Weekly Market Recap – May 5, 2023
First Republic Bank, the second-largest U.S. bank to fail, was seized on Monday by regulators, who then accepted a bid from JPMorgan Chase to acquire most of its assets. The largest, Washington Mutual, which failed during the financial crisis of 2008, had also been acquired by JPMorgan Chase. The Fed raised rates by 0.25% in response to inflation pressure and recent bank failures, making the tenth straight increase in a row. The new rate is the highest since 2007. Treasury Secretary Janet Yellen warned that the U.S. could default on its debt as soon as June 1, stating that the nation would be unable to pay its bills if Congress does not raise or suspend the debt limit.
Monthly economic statistics released during the week, compared with the prior month’s levels were: construction spending +0.3% vs. -0.3%, factory orders +0.9% vs. -1.1%, the U.S. trade balance (deficit) -$64.2 billion vs. -$70.6 billion, consumer credit $26.5 billion vs. $15.3 billion, hourly wages +0.5% vs. +0.3%, hourly wages (year over year) +4.5% vs. +4.3%, job openings 9.6 million vs. 10.0 million, nonfarm payrolls +253,000 vs. +165,000, and the unemployment rate slipped to 3.4 from 3.5%. Weekly reports on unemployment showed initial claims rose to 242,000 from 229,000 and continuing jobless claims fell to 1.81 million from 1.84 million. There were two major quarterly releases. Q1 productivity showed a 2.7% drop vs. the Q4 1.6% rise, and unit labor costs in Q1 were +4.5%, an increase over +3.3% in Q4.
Equities markets whipsawed during the week as a consequence of the Fed rate hike and continuing banking sector shock. Although Friday’s job news helped mitigate a bit of the negativity among investors, the volatility remained high. CBOE’s VIX gained 8.9% to 17.19 points. When the dust settled at Friday’s closing bell, the indices we track ended as follows: the DJIA at 33,674.38 (-1.2%), the S&P 500 fell 0.8% to 4,136.25, and the NASDAQ Composite went out at 12,235.41 (+0.1%). In currencies, the trend of the USD Index slipped a bit, with the futures closing at 100.999 (-0.4%). The portfolio of commodity futures contracts in the S&P GSCI ended the week at 545.58 (-3.4%).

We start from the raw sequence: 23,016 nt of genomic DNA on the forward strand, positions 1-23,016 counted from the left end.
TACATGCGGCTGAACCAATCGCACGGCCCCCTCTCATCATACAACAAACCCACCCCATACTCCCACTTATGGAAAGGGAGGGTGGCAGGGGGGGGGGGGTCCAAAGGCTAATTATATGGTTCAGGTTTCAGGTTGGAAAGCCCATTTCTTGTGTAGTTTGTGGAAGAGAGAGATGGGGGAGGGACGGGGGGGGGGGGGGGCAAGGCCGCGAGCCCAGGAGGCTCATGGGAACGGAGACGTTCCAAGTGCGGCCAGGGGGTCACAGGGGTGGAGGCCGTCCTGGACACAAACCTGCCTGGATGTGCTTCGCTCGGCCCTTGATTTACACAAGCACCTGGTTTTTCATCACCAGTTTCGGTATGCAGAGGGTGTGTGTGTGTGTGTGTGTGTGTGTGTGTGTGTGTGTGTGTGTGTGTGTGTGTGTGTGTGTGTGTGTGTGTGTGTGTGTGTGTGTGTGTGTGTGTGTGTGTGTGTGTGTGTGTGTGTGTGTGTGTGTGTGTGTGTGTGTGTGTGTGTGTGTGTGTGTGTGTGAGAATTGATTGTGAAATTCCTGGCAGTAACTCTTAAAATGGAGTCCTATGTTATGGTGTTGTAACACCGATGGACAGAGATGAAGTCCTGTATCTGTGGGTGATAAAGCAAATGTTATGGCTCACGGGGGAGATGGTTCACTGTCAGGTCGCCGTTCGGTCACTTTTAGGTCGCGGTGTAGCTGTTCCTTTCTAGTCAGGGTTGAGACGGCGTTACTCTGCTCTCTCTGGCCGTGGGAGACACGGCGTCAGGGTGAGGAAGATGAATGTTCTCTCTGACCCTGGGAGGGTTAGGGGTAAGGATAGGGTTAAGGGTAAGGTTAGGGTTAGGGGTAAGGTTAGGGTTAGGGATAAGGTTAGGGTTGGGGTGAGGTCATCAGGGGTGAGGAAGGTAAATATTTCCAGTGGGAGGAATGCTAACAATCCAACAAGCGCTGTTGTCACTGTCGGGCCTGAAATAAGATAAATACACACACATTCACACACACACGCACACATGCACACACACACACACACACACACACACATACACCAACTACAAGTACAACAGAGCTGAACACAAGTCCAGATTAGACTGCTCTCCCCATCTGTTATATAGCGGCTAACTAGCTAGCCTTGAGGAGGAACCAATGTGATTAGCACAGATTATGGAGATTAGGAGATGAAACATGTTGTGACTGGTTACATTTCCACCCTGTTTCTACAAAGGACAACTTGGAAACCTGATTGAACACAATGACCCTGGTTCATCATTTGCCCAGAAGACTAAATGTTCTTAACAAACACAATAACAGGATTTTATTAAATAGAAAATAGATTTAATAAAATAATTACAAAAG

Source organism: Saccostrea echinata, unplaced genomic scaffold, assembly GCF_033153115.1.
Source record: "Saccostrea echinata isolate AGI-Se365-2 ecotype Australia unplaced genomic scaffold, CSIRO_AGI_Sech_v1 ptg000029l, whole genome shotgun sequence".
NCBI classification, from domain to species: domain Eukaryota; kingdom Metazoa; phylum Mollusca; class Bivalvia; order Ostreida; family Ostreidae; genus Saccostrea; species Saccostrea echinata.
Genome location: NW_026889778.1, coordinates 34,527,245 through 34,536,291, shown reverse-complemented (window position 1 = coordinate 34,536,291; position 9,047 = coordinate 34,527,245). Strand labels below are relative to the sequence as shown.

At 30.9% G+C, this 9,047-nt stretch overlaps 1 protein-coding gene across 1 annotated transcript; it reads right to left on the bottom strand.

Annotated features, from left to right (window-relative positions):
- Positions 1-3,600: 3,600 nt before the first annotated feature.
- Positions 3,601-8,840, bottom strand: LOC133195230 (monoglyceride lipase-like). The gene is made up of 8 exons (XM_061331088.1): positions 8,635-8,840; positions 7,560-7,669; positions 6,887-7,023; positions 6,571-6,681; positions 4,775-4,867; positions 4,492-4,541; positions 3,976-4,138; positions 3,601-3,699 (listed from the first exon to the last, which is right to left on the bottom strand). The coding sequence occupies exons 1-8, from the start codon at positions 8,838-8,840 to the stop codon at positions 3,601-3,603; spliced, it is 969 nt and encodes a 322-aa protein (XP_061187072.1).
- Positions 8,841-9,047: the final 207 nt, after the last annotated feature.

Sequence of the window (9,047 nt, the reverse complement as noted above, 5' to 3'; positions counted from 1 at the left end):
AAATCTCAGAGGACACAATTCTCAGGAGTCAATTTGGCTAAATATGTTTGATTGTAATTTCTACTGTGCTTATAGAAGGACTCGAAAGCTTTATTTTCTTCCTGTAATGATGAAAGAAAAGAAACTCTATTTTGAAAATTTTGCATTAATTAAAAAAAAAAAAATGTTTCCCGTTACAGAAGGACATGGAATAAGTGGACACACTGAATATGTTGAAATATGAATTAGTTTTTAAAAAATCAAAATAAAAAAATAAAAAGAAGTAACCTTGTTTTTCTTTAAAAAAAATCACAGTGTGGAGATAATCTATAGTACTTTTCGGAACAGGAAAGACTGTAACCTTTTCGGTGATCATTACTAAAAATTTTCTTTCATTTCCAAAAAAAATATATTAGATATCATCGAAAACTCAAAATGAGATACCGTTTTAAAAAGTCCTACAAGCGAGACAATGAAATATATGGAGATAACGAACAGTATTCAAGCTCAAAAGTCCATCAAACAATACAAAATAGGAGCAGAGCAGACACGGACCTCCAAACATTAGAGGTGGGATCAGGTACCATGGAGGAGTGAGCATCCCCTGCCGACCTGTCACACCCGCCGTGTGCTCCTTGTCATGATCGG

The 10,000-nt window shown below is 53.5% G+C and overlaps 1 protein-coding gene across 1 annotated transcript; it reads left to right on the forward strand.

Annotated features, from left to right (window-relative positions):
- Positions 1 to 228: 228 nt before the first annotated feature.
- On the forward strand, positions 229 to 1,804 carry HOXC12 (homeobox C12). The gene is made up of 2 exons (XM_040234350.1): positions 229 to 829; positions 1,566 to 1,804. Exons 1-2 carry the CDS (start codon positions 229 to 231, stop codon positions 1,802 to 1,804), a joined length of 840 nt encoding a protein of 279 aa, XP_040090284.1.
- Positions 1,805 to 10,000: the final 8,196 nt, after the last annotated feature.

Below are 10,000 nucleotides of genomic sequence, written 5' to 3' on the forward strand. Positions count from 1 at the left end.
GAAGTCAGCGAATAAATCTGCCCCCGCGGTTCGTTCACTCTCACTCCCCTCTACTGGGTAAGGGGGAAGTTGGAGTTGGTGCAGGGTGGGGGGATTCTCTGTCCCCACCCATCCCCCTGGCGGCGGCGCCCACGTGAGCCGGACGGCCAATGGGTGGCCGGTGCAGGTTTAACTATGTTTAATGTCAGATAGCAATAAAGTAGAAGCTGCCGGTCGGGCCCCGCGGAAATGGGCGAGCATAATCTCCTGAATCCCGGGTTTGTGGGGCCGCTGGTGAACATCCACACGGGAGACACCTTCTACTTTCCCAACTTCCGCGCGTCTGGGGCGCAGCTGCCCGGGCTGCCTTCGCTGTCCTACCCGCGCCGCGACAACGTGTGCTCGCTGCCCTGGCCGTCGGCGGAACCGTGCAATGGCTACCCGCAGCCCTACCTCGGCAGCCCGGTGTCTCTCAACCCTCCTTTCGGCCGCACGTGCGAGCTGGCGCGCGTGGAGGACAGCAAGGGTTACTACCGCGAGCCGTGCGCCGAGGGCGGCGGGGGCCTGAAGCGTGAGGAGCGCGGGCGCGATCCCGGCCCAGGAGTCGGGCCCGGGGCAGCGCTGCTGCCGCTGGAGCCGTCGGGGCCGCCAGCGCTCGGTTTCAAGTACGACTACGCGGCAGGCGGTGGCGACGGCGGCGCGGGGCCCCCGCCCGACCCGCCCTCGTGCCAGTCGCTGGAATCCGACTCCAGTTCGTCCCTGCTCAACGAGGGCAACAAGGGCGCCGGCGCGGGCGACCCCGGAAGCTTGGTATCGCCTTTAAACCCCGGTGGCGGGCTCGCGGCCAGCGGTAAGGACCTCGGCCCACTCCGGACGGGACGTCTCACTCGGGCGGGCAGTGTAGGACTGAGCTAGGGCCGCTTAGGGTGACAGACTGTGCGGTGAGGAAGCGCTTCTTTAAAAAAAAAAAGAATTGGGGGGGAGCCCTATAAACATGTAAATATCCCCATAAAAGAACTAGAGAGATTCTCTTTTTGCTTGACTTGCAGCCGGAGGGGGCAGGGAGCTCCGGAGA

The precious and industrial metals we monitor were mixed. Settlement prices and weekly percentage movements were: gold at $2,024.80 (+1.3%), silver at $25.930 (+2.8%), platinum at $1,068.30 (-2.0%), palladium at $1,486.80 (-1.5%), copper at $3.8830 (-0.2%) and aluminum at $2,318.50 (-1.6%).
All of the energy contracts that we survey declined in varying degrees. Here’s how they played out: WTI crude at $71.34 per barrel (-7.1%), Brent crude at $75.30 (-6.3%), heating oil at $2.3147 per gallon (-2.6%), RBOB gasoline at $2.3790 (-6.0%), NYMEX natural gas at $2.137 per MMBtu (-11.3%), and ICE TTF Dutch gas at €36.574 per MWh (-5.1%).
Of the nine agricultural futures prices on our watch list, five rose and four sold off. The gainers were: soybeans $14.36½ (+1.2%), corn at $5.96½ (+2.0%), wheat at $6.60 ¼ (+4.2%), coffee at $1.8805 per pound (+1.1%) and cotton at 83.90¢ (+3.8%). Those that fell into the red were: sugar at 26.32¢ (-0.1%), cocoa at $2,933 (-0.1%), live cattle at 161.925 (-2.1%), and lean hogs at 83.775 (-8.6%).
Futures Referenced in Market Recap
|ICE||Dutch TTF Gas||June|
|NYMEX||ULSD (Heating Oil)||June|
|LME||Aluminum||3 Mo. Forward|
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